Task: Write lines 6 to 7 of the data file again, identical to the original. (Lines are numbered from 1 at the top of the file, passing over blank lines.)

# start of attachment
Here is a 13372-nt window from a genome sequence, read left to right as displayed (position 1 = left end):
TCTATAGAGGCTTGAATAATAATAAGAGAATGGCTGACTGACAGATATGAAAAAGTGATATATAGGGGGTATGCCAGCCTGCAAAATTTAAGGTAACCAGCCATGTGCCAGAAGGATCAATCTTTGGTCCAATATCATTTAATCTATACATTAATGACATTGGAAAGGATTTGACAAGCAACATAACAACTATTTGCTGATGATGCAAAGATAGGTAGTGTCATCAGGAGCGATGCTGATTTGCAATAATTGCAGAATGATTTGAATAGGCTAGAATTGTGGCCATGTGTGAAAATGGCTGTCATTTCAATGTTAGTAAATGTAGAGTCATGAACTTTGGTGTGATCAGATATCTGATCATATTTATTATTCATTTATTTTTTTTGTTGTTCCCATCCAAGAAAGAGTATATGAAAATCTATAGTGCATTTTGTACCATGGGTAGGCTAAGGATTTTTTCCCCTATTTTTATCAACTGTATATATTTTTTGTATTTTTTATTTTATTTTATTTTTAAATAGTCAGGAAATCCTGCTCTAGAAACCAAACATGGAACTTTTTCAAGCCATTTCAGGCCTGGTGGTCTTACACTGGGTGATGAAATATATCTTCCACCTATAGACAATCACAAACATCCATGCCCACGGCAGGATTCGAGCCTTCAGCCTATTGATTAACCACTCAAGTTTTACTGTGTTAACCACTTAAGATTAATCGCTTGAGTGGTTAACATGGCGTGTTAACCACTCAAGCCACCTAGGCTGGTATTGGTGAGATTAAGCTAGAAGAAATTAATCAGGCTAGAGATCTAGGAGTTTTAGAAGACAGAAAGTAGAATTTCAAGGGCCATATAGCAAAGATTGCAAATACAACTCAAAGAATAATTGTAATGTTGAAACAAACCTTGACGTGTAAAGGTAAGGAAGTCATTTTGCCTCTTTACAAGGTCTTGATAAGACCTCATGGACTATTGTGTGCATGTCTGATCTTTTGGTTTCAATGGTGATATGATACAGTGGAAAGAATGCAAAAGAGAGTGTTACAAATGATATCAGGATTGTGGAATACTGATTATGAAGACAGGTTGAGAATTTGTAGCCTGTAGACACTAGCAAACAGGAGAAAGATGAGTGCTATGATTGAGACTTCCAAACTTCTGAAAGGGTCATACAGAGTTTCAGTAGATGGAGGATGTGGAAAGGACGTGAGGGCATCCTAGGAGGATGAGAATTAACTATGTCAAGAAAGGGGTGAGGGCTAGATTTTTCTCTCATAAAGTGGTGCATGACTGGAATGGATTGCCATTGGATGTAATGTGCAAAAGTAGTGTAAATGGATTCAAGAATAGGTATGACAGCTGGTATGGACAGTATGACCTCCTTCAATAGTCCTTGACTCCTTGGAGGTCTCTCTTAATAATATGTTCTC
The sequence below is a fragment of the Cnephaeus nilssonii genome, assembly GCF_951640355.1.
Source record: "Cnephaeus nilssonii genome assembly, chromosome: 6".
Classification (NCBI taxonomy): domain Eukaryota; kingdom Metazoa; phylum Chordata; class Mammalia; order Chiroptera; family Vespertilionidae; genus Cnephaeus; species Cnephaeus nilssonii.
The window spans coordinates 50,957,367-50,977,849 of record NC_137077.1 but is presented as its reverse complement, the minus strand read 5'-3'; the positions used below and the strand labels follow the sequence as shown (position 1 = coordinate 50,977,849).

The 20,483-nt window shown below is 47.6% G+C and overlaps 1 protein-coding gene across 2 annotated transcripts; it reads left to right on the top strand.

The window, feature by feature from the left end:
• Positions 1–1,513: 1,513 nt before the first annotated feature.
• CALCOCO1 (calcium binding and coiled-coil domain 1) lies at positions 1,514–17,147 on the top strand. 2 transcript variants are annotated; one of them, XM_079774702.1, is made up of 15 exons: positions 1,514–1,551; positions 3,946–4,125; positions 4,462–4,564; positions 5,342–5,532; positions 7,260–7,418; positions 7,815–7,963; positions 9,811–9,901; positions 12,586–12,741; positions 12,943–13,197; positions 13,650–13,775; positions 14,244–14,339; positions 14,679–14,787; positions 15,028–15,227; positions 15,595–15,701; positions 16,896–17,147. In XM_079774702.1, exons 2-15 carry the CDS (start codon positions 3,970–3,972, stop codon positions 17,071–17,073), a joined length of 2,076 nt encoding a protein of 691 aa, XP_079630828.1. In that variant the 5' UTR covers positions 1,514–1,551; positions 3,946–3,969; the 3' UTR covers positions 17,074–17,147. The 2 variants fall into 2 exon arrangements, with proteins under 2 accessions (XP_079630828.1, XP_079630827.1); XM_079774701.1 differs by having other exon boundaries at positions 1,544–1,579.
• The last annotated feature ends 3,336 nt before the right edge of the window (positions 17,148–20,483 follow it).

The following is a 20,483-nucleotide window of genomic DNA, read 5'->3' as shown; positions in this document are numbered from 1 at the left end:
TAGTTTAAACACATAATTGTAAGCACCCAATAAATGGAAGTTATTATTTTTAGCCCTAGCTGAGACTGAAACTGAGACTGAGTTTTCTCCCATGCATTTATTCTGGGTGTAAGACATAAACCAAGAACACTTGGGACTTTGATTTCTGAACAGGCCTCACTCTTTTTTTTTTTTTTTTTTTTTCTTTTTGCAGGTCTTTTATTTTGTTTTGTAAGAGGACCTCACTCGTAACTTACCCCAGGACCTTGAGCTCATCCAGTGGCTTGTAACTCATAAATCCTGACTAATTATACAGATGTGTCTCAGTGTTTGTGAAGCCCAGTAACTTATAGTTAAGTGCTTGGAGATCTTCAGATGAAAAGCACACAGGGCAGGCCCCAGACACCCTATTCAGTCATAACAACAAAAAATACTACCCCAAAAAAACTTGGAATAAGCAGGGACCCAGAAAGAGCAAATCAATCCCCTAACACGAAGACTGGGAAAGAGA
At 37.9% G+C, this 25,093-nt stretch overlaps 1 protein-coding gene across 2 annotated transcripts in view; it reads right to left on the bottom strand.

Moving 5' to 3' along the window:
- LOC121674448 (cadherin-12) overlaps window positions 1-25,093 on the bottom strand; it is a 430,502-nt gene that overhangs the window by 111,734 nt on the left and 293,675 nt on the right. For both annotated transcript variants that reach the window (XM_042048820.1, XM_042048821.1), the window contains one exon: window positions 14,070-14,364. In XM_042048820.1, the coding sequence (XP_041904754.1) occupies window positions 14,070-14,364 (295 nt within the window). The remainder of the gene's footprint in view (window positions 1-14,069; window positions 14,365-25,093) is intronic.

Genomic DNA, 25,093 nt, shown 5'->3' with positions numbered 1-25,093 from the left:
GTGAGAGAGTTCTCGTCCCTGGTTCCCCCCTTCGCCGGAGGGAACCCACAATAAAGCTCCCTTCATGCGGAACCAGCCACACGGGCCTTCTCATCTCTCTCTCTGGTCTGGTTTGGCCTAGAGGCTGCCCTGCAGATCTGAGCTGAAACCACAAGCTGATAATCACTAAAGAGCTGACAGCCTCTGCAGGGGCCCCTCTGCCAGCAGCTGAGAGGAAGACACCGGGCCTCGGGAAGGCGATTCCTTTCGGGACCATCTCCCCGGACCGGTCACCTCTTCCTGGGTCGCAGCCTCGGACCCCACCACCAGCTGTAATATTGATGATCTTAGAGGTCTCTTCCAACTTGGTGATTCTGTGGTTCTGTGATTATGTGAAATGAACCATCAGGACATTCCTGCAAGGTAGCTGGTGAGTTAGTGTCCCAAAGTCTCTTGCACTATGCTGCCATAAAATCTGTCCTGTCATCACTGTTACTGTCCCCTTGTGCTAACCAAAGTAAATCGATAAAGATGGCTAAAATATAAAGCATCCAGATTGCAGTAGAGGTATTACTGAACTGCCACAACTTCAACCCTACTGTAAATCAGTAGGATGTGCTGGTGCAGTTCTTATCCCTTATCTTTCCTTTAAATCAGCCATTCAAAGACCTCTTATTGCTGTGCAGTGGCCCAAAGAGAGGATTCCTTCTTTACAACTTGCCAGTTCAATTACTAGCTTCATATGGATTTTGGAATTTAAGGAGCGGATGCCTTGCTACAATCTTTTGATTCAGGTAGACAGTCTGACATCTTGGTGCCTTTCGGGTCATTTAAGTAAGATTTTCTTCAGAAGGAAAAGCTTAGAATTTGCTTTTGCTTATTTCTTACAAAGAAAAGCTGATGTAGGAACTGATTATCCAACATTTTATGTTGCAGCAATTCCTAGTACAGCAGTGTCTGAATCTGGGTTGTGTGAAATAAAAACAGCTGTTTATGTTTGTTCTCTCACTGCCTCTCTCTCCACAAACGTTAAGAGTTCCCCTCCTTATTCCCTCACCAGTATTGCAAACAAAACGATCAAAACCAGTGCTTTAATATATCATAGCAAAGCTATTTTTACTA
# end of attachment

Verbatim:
The window spans coordinates 50,957,367-50,977,849 of record NC_137077.1 but is presented as its reverse complement, the minus strand read 5'-3'; the positions used below and the strand labels follow the sequence as shown (position 1 = coordinate 50,977,849).

The 20,483-nt window shown below is 47.6% G+C and overlaps 1 protein-coding gene across 2 annotated transcripts; it reads left to right on the top strand.